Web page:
Minister for Resources and Northern Australia Senator Matt Canavan said the latest figures from the Resources and Energy Quarterly were good news for the industry, especially as it assesses the impact of Ex-Tropical Cyclone Debbie.
“The latest Resources and Energy Quarterly was completed before the impact of Ex-Tropical Cyclone Debbie. But it shows a strong and resilient industry that continues to underpin our economic growth.,”
“It’s also reassuring that separate early assessments show that the Queensland resources sector should be able to absorb the impact of the cyclone.
“While there has been some damage to coal haulage rail lines which transport coking coal to the Dalrymple Bay and Hay Point coal terminals, the majority of mines should be able to stay open and stockpile production.
“At the moment the expectation is they’ll then be in a position to make up for the lost transport time over the next few months.
“This is in contrast to the impacts from Cyclone Yasi in 2011, where mine production was significantly disrupted and about 26 million tonnes of coal exports were lost.”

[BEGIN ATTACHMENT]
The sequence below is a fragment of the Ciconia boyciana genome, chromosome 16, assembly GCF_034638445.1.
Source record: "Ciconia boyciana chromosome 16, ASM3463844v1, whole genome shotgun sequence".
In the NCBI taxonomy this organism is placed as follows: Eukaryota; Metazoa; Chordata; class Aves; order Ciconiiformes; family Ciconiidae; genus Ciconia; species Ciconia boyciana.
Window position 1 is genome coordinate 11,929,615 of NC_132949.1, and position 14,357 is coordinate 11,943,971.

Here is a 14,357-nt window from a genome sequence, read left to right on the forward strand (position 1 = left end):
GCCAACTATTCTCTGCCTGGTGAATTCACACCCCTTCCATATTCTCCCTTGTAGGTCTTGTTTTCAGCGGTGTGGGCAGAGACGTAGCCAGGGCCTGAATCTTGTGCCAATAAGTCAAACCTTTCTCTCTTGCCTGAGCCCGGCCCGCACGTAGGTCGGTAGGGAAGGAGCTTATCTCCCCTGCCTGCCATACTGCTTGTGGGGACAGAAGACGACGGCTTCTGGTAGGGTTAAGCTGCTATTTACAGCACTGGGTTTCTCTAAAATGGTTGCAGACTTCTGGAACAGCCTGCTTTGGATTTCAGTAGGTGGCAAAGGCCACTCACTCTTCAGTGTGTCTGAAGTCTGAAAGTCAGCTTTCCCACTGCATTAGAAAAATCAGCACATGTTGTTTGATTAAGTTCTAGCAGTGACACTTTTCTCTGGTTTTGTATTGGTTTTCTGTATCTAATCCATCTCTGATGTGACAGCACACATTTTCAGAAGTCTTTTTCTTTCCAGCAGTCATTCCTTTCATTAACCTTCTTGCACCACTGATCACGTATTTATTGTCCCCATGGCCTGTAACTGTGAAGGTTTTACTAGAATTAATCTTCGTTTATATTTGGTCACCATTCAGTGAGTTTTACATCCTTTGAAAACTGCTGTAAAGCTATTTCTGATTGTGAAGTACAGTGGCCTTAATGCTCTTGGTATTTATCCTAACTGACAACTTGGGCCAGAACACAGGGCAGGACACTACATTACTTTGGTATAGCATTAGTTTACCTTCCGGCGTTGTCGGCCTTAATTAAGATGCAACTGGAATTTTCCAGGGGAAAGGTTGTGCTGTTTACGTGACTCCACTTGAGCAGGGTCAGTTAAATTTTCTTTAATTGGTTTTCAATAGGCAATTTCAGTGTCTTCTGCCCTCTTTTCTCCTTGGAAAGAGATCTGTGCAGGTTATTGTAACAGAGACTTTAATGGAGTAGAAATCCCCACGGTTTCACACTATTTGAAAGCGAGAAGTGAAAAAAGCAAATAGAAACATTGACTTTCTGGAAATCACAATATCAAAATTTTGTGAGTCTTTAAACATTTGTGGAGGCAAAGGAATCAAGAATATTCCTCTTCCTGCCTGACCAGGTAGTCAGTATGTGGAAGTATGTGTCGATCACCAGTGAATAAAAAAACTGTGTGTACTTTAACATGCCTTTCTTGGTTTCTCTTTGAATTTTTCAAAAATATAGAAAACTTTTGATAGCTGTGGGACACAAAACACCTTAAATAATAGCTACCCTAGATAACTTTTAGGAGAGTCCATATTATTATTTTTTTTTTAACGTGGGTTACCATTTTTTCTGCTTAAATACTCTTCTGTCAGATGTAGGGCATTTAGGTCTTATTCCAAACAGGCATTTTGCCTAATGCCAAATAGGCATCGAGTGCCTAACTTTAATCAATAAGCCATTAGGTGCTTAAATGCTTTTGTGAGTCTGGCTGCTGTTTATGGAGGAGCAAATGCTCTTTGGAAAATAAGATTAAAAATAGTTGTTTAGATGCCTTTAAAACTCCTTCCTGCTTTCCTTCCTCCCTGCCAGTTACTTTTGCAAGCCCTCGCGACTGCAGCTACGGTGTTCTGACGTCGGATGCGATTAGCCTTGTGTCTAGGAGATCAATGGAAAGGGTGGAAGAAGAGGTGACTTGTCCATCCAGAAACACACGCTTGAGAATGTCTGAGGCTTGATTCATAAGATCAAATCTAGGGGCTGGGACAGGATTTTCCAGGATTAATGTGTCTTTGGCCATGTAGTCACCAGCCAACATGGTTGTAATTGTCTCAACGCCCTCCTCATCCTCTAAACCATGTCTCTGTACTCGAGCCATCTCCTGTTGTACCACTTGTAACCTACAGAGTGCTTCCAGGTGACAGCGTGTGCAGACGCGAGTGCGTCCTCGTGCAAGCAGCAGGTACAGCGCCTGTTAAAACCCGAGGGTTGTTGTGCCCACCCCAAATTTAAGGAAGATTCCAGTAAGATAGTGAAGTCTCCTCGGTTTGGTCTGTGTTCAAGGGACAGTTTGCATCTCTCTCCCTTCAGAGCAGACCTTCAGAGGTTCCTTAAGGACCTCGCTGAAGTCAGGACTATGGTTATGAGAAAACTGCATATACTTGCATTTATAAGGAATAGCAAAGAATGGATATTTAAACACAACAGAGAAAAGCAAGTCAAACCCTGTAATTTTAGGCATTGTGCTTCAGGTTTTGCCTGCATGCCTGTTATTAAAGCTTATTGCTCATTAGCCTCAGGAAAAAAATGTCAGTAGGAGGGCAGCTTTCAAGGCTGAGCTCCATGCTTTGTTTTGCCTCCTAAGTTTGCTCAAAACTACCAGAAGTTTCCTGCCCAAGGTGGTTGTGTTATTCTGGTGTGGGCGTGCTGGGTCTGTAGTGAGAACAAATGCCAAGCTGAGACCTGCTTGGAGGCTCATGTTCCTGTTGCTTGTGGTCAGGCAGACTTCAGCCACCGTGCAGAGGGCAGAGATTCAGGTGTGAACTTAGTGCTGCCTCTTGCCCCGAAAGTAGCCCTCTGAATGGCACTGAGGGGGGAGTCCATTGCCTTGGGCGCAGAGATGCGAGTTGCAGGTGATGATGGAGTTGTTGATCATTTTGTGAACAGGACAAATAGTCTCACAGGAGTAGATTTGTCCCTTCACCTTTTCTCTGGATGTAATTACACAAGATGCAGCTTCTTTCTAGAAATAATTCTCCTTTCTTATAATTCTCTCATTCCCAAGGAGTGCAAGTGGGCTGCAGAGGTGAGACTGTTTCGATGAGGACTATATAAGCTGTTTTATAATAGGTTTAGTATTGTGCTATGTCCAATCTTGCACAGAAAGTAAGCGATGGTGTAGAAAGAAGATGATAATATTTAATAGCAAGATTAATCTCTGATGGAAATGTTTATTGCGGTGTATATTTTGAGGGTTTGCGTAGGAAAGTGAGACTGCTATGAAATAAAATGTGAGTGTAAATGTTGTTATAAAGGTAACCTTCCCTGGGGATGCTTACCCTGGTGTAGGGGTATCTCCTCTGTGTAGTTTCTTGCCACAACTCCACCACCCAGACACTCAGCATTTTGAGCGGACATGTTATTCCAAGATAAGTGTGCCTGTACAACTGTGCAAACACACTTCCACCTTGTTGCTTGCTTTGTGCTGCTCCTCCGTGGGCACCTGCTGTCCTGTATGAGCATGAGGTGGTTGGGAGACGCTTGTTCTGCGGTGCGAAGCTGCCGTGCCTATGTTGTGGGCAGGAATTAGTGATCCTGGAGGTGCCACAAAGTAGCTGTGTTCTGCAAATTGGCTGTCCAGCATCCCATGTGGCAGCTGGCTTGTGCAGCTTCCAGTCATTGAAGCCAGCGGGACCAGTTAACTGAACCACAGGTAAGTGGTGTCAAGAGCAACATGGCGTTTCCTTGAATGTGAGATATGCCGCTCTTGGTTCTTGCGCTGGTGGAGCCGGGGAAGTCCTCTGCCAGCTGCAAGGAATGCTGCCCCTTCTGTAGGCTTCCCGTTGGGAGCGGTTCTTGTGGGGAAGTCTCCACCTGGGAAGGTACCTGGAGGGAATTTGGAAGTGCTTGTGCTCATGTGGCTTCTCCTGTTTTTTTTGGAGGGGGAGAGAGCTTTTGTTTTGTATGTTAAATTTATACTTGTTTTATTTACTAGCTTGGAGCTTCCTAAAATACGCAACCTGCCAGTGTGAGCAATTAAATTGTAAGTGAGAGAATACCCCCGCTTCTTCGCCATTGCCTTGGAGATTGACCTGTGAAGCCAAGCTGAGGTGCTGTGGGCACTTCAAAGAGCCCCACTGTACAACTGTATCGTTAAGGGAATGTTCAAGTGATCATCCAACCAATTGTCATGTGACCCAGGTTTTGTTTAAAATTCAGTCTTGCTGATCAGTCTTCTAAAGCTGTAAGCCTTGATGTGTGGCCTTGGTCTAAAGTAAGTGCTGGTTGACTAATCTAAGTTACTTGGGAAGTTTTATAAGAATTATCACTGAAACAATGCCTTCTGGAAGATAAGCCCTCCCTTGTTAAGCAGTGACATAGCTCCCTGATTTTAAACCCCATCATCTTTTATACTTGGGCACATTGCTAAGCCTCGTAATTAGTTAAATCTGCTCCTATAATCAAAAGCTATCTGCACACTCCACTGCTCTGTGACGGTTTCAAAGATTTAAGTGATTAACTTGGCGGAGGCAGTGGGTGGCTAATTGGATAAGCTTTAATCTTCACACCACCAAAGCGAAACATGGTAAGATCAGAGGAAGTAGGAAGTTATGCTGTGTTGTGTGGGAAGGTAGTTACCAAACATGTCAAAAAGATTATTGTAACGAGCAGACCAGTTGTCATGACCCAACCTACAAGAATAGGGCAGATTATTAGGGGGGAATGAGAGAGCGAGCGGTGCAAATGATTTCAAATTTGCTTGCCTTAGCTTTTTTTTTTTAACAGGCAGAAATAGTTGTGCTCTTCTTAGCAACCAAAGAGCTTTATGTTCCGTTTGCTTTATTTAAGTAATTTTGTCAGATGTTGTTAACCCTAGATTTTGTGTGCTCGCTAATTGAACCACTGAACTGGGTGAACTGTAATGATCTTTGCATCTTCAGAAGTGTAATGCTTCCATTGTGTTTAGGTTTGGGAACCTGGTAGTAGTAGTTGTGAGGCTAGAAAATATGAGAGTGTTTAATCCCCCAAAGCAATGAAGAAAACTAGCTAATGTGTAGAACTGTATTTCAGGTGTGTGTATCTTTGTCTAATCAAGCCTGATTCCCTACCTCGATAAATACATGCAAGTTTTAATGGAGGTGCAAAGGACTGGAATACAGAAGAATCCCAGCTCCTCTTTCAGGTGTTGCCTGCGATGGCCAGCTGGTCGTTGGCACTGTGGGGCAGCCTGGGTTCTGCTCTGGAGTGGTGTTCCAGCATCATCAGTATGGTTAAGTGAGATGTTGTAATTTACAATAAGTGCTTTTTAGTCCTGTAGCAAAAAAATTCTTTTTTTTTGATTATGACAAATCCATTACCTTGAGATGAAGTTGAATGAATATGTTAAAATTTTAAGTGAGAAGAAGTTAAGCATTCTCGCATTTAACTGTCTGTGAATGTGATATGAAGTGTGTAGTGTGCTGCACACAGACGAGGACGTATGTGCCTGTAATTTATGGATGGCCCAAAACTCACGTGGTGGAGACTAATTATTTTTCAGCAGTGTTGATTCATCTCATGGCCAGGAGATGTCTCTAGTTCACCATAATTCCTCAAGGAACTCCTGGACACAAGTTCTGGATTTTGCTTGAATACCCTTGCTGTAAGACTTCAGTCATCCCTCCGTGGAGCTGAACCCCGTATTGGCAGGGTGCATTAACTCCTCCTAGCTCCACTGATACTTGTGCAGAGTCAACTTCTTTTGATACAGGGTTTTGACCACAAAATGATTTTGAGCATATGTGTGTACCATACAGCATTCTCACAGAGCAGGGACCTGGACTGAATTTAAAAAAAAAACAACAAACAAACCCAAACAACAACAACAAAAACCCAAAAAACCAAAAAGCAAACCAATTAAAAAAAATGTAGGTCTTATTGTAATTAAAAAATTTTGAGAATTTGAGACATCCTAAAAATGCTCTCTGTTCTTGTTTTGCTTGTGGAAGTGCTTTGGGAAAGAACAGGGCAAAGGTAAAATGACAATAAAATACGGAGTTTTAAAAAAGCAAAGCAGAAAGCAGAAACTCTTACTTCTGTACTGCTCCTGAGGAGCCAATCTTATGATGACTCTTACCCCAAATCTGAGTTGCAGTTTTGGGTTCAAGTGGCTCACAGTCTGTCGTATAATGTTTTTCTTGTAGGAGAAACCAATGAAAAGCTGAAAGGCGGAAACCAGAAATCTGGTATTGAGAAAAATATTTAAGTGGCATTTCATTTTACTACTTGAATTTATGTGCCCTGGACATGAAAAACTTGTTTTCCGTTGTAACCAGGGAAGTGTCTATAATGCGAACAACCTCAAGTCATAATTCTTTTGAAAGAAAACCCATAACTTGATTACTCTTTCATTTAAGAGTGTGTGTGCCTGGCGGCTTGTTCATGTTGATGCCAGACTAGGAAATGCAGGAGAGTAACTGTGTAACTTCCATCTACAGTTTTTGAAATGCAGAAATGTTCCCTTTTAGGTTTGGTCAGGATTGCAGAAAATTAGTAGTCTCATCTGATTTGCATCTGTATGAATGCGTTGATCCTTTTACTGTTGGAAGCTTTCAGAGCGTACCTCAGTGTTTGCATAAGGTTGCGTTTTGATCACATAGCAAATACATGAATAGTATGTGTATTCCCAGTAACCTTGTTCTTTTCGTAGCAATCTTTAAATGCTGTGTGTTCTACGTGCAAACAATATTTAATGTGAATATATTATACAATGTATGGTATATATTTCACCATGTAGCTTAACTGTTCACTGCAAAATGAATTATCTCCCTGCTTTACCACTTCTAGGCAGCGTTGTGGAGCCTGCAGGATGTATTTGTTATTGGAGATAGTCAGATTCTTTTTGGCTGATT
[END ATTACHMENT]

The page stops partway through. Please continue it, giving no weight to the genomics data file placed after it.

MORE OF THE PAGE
At the moment, it looks likely that around 12-13 million tonnes of coking coal exports will be delayed, and a further 2-3 million tonnes of thermal coal exports, although these numbers will potentially change as more information is known about the impacts.
Today’s Resources and Energy Quarterly shows that nation-wide, export volumes are projected to stay well above pre-mining boom levels out to 2021-22.
“Energy and resources continue to power our economy, even as we transition from the construction phase to the production phase.”
“That means all Australians will reap the benefits of record export earnings from the sector.”
The 32 per cent increase in export earnings is expected to come from price spikes in iron ore and metallurgical coal, driven by the resurgence of China’s steel sector, combined with increased LNG export volumes.
Bulk commodity export volumes will also rise as the production phase of the mining boom continues.